The aim of this study was to analyze the strength of safety measures described in incident reports in outpatient care.
An incident reporting project in German outpatient care included 184 medical practices with differing fields of specialization. The practices were invited to submit anonymous incident reports to the project team 3 times for 17 months. Using a 14-item coding scheme based on international recommendations, we deductively coded the incident reports and safety measures. Safety measures were classified as “strong” (likely to be effective and sustainable), “intermediate” (possibly effective and sustainable), or “weak” (less likely to be effective and sustainable).
The practices submitted 245 incident reports. In 160 of them, 243 preventive measures were described, or an average of 1.5 per report. The number of documented measures varied from 1 in 67% to 4 in 5% of them. Four preventive measures (2%) were classified as strong, 37 (15%) as intermediate, and 202 (83%) as weak. The most frequently mentioned measures were “new procedure/policy” (n = 121) and “information/notification/warning” (n = 45).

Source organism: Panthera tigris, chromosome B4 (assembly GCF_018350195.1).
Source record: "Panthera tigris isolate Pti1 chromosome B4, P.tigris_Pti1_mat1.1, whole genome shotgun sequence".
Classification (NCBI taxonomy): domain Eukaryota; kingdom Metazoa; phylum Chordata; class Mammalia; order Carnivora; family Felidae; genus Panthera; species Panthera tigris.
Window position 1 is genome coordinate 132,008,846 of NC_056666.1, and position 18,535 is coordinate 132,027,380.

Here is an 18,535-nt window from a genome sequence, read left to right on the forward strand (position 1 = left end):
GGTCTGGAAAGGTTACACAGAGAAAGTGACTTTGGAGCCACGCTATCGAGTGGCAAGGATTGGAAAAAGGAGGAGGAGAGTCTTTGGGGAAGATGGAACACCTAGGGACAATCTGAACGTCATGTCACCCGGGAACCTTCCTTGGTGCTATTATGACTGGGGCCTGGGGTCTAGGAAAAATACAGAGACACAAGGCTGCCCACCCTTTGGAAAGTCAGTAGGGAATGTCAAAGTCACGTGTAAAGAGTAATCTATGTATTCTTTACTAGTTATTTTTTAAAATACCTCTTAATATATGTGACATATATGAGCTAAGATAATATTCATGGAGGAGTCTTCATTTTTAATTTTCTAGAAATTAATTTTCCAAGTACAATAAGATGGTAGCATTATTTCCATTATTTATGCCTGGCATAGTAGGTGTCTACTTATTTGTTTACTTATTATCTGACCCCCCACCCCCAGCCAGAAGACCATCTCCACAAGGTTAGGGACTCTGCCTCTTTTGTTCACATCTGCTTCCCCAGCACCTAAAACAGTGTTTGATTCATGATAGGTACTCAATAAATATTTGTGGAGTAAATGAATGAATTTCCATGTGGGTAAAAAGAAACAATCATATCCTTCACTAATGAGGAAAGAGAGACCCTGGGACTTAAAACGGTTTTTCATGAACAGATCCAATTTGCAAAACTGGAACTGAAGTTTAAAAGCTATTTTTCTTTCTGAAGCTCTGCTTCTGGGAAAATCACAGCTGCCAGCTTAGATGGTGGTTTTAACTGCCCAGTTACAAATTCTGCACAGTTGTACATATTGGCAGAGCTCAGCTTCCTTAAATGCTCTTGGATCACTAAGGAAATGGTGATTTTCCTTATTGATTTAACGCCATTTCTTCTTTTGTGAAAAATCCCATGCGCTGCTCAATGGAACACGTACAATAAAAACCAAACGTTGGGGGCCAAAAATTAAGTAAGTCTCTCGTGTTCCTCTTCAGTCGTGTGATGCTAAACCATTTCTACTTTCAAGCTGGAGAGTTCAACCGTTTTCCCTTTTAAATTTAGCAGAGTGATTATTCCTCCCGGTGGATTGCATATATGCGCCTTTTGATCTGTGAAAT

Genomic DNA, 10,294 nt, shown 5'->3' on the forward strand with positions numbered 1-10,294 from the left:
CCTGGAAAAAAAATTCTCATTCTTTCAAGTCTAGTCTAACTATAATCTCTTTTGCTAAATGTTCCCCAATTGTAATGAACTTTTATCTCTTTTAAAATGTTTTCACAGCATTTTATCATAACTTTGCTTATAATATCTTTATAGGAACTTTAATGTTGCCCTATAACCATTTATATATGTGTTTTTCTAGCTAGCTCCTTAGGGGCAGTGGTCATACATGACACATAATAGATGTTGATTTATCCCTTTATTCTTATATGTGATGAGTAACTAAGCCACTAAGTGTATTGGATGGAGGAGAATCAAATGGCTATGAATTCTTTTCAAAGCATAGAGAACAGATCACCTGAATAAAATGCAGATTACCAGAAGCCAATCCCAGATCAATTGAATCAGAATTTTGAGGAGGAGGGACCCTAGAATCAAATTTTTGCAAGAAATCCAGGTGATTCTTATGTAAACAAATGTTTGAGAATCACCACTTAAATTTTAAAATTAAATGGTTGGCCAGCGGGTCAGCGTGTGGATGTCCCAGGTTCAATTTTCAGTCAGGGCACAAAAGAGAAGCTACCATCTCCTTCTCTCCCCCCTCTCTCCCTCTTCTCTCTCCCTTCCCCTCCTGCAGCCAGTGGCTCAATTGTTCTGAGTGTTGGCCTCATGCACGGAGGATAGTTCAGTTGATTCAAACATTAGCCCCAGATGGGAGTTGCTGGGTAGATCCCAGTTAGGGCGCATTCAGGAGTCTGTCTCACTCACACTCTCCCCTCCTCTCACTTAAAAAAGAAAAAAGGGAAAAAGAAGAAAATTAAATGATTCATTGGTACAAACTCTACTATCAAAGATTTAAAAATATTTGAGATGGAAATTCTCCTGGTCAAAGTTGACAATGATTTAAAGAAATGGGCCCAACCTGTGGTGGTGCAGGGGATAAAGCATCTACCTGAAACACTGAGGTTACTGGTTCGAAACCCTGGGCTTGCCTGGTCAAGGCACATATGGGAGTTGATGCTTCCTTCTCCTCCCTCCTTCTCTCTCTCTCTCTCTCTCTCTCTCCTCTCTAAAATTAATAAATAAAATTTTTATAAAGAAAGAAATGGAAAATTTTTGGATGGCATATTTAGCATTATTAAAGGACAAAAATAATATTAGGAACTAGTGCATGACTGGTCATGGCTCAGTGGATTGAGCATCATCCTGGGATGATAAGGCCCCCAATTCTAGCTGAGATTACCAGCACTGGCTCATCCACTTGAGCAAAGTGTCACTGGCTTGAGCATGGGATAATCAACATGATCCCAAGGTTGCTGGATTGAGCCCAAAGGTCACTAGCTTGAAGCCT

The study provides examples of critical incidents in medical practices and for the first time examines the strength of ensuing measures introduced in outpatient care. Overall, the proportion of weak measures is (too) high, indicating that practices need more support in identifying strong measures.